Outcomes for reduced-intensity allogeneic transplantation for multiple myeloma: an analysis of prognostic factors from the Chronic Leukaemia Working Party of the EBMT.
Gilleece, Maria H
Peggs, Karl S
Apperley, Jane F
AffiliationClinical Haematology, Box 234, Addenbrookes Hospital, Cambridge, CB2 2QQ, United Kingdom. email@example.com
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AbstractWe report the outcome of 229 patients who received an allograft for myeloma with reduced-intensity conditioning (RIC) regimens from 33 centers within the European Group for Blood and Marrow Transplantation (EBMT). The median age was 52 years and 64% were male. Conditioning regimens were heterogeneous, but most were fludarabine based and T cell depleted with antithymocyte globulin or alemtuzumab. Transplantation-related mortality (TRM) at 1 year was 22%. The 3-year overall survival (OS) and progression-free survival (PFS) were 41% and 21%, respectively. Adverse OS was associated with chemoresistant disease (relative risk [RR], 2.9), more than 1 prior transplantation (RR, 2.0), and male patients with female donors (RR, 1.45). Adverse PFS was associated with chemoresistance (RR, 2.4) and alemtuzumab (RR, 1.8). TRM was increased with female-to-male donation (RR, 2.5) and transplantation more than 1 year from diagnosis (RR, 2.3). Grades II to IV acute graft-versus-host disease (aGvHD) occurred in 31%. Chronic GvHD was associated with better OS and PFS and were 84% and 46% for limited, 58% and 30% for extensive, and 29% and 12% in its absence suggesting that a graft-versus-myeloma effect is important. While RIC is feasible, heavily pretreated patients and patients with progressive disease do not benefit.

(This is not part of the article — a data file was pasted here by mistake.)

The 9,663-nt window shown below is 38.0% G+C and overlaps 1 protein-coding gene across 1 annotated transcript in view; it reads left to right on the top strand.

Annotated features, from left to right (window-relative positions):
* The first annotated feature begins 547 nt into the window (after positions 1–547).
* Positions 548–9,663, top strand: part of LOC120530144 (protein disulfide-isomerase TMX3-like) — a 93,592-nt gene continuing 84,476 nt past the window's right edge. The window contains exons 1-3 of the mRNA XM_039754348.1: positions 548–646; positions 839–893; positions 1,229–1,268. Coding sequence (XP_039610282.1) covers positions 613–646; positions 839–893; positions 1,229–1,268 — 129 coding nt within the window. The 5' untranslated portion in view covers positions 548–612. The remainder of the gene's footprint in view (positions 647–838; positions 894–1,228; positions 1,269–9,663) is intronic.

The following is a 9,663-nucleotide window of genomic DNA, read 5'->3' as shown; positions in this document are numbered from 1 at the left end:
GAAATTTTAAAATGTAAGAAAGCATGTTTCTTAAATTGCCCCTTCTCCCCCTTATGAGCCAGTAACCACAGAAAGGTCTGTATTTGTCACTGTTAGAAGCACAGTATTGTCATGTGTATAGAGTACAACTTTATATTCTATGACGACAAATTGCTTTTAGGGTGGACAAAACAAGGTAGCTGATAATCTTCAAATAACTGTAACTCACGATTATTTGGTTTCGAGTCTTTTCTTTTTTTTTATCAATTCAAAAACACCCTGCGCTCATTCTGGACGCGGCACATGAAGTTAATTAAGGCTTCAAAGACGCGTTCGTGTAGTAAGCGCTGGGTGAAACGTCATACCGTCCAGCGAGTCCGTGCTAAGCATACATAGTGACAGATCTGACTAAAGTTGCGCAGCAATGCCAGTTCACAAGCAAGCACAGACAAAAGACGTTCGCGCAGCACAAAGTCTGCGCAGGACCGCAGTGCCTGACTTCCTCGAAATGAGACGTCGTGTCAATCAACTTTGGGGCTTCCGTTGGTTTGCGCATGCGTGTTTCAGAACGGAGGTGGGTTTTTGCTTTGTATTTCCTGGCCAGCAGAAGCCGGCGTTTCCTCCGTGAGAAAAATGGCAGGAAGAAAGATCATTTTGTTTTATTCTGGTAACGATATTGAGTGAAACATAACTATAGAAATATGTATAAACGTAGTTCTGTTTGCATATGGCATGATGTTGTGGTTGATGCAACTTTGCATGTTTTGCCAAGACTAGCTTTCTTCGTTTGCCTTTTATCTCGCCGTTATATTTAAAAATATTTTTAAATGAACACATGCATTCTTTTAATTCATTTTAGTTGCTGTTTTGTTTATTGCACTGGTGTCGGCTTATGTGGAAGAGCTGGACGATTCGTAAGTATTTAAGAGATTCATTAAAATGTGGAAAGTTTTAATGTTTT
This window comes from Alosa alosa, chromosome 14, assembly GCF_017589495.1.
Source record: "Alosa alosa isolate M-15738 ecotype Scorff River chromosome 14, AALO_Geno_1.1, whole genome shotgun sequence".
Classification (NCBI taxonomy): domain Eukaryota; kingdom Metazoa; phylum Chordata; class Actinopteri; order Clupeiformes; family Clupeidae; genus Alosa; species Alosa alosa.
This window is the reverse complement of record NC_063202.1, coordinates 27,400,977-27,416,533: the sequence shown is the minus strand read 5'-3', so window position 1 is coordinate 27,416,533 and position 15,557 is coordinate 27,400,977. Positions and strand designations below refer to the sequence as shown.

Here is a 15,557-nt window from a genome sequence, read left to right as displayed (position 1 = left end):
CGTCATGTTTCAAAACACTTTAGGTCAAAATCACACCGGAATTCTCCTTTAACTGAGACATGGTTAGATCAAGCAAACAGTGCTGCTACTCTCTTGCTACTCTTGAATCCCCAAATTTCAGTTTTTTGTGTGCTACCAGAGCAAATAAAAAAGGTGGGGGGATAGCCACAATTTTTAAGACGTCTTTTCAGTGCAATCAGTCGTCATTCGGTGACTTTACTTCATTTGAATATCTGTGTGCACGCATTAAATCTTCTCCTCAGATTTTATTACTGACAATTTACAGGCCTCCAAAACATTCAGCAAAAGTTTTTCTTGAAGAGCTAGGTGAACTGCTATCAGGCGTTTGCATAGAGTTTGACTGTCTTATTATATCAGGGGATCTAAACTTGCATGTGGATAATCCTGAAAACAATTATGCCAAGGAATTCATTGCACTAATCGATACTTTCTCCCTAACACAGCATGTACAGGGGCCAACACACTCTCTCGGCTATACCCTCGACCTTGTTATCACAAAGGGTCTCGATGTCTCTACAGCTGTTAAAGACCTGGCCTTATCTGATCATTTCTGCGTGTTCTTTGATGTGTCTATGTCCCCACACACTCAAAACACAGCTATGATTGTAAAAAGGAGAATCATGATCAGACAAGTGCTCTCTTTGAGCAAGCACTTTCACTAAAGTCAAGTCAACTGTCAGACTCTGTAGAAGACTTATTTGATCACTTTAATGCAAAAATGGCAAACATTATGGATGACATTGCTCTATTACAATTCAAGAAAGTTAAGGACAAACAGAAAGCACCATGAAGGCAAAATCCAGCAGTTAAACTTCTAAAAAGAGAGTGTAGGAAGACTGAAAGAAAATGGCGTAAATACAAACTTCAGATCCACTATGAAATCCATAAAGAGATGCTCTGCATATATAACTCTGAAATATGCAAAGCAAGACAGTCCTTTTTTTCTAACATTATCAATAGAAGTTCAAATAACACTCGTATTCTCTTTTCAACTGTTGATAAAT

CitationOutcomes for reduced-intensity allogeneic transplantation for multiple myeloma: an analysis of prognostic factors from the Chronic Leukaemia Working Party of the EBMT. 2005, 105 (11):4532-9 Blood